If you aren’t sure whether a school will be a good fit for you, it’s good idea to do some research. UFT scrapped PINI, which included a list of principals in need of improvement. (New Action is in the process of recreating such a list, but that’s still in the works). So, there’s no official place to see where schools will definitely be a bad fit. But, there is tons of public data out there. Remember those surveys teachers and students take each year? You can use websites like insideschools to see some of the results, or go straight to the source here. One of the most important pieces of data you will find is on whether teachers think the principal is trustworthy or a good manager. If you see bad results here, you might want to pause and do some more research. Keep in mind that there are limitations to this data. Teachers don’t always fill out surveys (leading to extremely small sample sizes). Others, fearing that their answers aren’t anonymous, end up ‘rounding up’ their responses. And of course, if principals have recently left, you may be looking at data from a previous administration – meaning the data is likely useless for your purposes. Keep factors like this in mind as you look at data, but do look at data if you’re seeking to transfer to a school of which you know little to nothing. It could save you a world of trouble.

And remember that there is no substitute for speaking to actual teachers who work at the schools you’re considering. I chose the school I currently work at – a very good fit – based on conversations I had with a diverse group of teachers who work there.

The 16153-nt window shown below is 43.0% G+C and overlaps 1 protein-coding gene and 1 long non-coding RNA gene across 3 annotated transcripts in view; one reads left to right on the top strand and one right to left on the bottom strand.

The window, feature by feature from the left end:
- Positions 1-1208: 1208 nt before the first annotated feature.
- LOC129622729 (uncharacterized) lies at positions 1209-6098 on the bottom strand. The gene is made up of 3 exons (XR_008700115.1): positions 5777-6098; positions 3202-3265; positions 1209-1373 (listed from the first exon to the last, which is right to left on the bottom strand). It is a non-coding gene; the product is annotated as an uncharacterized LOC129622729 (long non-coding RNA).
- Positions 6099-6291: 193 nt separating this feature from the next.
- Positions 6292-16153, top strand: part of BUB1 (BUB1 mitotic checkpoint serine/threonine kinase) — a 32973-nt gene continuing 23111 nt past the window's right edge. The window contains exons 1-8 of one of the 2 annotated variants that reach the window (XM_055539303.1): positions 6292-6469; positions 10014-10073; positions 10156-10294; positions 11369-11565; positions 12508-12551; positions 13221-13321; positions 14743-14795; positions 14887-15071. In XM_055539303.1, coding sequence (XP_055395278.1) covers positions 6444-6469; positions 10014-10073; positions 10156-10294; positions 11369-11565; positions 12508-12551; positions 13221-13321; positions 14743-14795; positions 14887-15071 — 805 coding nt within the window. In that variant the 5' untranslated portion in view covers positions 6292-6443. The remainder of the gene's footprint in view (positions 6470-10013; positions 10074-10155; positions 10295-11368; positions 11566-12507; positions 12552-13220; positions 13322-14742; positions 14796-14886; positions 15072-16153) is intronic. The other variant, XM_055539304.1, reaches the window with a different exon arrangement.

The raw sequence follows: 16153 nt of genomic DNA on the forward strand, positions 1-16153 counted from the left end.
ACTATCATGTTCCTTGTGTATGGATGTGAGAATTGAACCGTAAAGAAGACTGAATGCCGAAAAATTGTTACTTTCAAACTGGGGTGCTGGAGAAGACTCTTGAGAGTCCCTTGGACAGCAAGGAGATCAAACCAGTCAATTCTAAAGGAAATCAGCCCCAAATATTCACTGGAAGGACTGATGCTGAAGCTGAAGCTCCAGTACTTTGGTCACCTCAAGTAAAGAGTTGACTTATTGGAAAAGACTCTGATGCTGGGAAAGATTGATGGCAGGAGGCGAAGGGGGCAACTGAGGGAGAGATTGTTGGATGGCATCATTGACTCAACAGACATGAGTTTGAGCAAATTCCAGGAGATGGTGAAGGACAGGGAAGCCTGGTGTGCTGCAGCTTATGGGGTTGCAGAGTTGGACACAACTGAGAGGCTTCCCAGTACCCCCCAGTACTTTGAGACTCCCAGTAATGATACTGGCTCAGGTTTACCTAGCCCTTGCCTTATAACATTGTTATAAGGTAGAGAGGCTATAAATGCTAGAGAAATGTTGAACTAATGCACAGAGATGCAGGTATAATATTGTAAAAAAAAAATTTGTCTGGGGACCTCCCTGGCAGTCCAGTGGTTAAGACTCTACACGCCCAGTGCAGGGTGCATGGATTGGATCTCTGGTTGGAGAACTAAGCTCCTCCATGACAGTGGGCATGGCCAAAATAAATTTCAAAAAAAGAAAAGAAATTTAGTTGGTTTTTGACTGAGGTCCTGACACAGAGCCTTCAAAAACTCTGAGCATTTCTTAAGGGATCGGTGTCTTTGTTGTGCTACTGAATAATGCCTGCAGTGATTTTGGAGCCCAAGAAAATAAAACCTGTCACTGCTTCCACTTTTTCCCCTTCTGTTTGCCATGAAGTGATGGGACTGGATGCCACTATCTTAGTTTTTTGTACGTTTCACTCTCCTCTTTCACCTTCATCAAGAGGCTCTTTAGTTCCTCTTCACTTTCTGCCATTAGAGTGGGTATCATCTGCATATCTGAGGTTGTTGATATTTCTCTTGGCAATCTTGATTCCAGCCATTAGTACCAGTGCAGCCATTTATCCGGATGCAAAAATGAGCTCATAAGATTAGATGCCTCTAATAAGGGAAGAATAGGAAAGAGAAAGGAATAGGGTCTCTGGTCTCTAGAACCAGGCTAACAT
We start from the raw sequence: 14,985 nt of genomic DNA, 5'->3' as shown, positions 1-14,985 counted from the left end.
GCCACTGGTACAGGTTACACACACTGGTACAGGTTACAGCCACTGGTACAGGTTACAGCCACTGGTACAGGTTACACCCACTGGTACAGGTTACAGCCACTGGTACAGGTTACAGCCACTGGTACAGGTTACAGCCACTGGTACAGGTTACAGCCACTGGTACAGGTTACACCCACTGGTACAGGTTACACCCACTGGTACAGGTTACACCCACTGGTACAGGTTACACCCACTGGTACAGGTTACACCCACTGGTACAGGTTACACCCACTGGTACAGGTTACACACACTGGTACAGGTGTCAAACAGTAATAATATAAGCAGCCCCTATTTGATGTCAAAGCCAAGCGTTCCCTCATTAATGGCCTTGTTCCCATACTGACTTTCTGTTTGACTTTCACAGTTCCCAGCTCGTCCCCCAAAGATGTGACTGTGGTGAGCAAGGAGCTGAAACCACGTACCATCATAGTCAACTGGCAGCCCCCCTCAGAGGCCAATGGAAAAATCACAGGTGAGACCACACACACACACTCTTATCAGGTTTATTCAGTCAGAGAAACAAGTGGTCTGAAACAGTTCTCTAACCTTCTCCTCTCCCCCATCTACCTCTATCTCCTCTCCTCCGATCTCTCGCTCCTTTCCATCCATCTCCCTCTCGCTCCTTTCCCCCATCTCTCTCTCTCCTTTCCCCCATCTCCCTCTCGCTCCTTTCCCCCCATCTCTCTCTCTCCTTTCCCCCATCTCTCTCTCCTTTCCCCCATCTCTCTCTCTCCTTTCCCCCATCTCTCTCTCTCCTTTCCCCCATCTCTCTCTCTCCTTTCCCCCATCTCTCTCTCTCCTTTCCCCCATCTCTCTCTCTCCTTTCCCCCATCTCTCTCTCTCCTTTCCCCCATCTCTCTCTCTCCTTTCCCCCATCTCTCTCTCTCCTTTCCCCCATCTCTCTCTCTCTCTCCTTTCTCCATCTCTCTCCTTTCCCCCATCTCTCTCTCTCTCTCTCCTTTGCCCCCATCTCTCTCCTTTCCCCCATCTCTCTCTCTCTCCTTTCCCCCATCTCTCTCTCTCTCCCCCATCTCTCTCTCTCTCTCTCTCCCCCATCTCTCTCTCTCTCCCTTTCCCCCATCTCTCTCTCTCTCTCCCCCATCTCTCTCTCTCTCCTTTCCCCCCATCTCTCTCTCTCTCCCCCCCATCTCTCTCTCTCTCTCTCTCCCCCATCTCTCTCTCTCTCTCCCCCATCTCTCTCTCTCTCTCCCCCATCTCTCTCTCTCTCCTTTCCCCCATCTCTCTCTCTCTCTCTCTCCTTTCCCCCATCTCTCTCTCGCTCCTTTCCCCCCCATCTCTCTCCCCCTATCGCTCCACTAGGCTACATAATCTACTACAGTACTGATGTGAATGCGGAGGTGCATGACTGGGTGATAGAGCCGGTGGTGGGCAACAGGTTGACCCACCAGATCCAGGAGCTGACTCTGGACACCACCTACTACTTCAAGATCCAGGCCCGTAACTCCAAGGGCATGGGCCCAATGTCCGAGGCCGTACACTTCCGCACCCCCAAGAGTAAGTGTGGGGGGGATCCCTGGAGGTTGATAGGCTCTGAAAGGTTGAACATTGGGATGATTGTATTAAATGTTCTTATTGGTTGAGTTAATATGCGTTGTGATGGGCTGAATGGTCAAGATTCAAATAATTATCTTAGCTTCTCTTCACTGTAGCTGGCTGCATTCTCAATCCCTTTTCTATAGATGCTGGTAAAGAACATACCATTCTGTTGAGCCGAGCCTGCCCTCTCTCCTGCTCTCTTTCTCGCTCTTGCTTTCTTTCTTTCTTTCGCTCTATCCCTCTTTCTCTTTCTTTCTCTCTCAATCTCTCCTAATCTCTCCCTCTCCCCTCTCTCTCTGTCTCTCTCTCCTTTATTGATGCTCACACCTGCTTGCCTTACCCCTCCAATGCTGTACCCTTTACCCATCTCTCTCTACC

So good luck with your transfer search, New Action members, and if you’re interested in hearing more about our idea to re-create a PINI list, make sure to come to the NAC general meeting on May 30 at 5:30 PM.

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Support the I Refuse Resolution

(from the New Action leaflet distributed at the February 2015 Delegate Assembly).
For a printable version click: February 2015 Leaflet (Front) and (back)

 

New Action supports putting the I Refuse Resolution on this afternoon’s agenda. To be clear, the “I Refuse” speaks to supporting parents who opt their children out of State testing. It does not speak to teachers refusing to do any part of their jobs. Additionally, New Action supports widely distributing the NYSUT “Opt Out of State Tests Fact Sheet” to educate members and parents about rights and consequences vis a vis state testing.

Some Urgent issues for today – Teacher Evaluation

(from an updated version of the New Action leaflet distributed at the September 2014 Chapter Leaders’ Meeting).
For a printable version click: Fall 2014 Leaflet Front and back

New Action has opposed the Teacher Evaluation System since its inception.

Rating teachers based on the Danielson model look like the “checklist” we used to decry. Tying evaluation to student test scores is inherently arbitrary and unfair.

Yet this is the system in place. What should we do?

The union worked with Fariña to creating additional observation options. The new contract reduced the number of items we are rated on. These are positive changes.

But we need more. State law linking ratings to student test scores should be amended. “Developing” ratings have consequences – including getting passed over for transfers. We need the right to appeal D’s. And we need a process for questioning the principal’s judgment BEFORE the final rating.


Content Policy

Content of signed articles and comments represents the opinions of their authors. The views expressed in signed articles are not necessarily the views of New Action/UFT.
June 2023